Recycling construction foams

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Recycled plastic waste- Photo: REPOLYUSE

The REPOLYUSE project is pioneering solutions to recycle plastic waste from the refrigeration or construction industry, car seats and manufacturing waste from the automotive industry and lock it back into new construction materials. Its main target are polyurethane foams, commonly used for insulation.

These plastic compounds are challenging to extract from building rubble, and even more challenging to recycle into usable materials.

More than 3.5 million tonnes of polyurethane are used in Europe each year. About 20% of this material ends up as waste, the vast majority of which (c. 460 000 tonnes per year) goes to landfill. Using polyurethane waste to replace gypsum used in insulation material would save energy and water as well as reducing the amount of gypsum that needs to be quarried (currently some 1 million tonnes per year).

The REPOLYUSE process

“We treat the foams, crushing and mixing them with gypsum,” says scientific project manager Sara Gutiérrez at the University of Burgos in Spain. The recycled foams can also be mixed with other construction materials like cement, mortar and bituminous asphalt. “Not only does this save natural resources, it can also lighten construction materials and improve their physical properties, making buildings lighter and improving their energy efficiency through the use of this new material.” Ms Gutiérrez notes that the carbon footprint of the buildings is also reduced.  

The University of Burgos built the first prototype construction materials incorporating polyurethane earlier this year and have since been running thermal and physico-chemical tests on them. The prototypes are being deployed in three demonstration sites in Spain and the UK to field test their impact on temperature, humidity and sound insulation inside real buildings. “As of January 2019, we will launch larger scale production,” says Ms Gutiérrez.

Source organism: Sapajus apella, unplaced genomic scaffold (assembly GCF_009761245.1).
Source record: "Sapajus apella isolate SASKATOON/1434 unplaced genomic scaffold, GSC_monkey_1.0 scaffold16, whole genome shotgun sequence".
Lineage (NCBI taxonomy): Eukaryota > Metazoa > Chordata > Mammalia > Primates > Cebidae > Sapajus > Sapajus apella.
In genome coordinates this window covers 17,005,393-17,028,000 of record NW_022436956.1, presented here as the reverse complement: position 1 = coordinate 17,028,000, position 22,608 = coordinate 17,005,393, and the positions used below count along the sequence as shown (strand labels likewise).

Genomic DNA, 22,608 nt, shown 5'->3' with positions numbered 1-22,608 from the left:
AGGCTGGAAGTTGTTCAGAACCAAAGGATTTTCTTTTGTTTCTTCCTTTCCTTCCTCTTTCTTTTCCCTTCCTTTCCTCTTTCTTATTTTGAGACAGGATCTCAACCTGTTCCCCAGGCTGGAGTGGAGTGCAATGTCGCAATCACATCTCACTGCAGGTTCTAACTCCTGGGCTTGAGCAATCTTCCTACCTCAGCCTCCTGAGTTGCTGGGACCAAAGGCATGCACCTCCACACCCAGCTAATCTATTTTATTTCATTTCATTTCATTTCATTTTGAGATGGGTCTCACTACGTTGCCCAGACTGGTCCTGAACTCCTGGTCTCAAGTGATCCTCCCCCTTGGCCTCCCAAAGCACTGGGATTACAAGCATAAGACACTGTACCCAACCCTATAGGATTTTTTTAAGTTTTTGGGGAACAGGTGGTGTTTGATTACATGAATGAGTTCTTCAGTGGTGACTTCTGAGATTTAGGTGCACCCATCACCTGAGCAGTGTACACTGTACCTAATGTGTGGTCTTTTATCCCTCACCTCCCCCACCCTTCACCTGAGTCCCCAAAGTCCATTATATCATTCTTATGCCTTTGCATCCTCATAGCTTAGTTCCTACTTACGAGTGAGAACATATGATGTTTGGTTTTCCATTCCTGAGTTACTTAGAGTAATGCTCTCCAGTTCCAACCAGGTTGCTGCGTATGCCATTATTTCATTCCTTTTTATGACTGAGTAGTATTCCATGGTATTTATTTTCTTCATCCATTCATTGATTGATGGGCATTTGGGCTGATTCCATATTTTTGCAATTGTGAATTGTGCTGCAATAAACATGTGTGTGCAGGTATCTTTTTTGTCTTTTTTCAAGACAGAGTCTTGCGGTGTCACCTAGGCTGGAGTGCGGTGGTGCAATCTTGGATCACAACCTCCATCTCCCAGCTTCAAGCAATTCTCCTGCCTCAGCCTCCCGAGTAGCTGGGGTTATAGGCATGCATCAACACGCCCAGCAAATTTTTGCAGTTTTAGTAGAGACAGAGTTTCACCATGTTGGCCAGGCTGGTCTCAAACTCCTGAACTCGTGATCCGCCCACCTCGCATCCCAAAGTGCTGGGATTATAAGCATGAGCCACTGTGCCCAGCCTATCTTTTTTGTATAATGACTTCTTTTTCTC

100-year lifespan

One environmental advantage of incorporating polyurethane into construction materials is that buildings can store them for up to 100 years and offer the plastic a useful second life. After this period, Ms Gutiérrez says that the construction materials can sometimes be reused directly or broken down using established techniques to reuse their plastic in further recycling.

“We already have technology for separating 100% of the polyurethane from gypsum and reusing it in new construction products,” says Ms Gutiérrez. Initial tests at lab scale suggest that these processes gradually reduce the mechanical resistance and thermal properties of the plastic. Nonetheless, project partners are convinced that the recycled material could be used profitably as an inert polymer in non-load bearing applications such as insulation materials or pipes.

More examples of how LIFE is helping to improve plastics recycling can be found in the LIFE and the EU Plastics Strategy [pdf] brochure.

 

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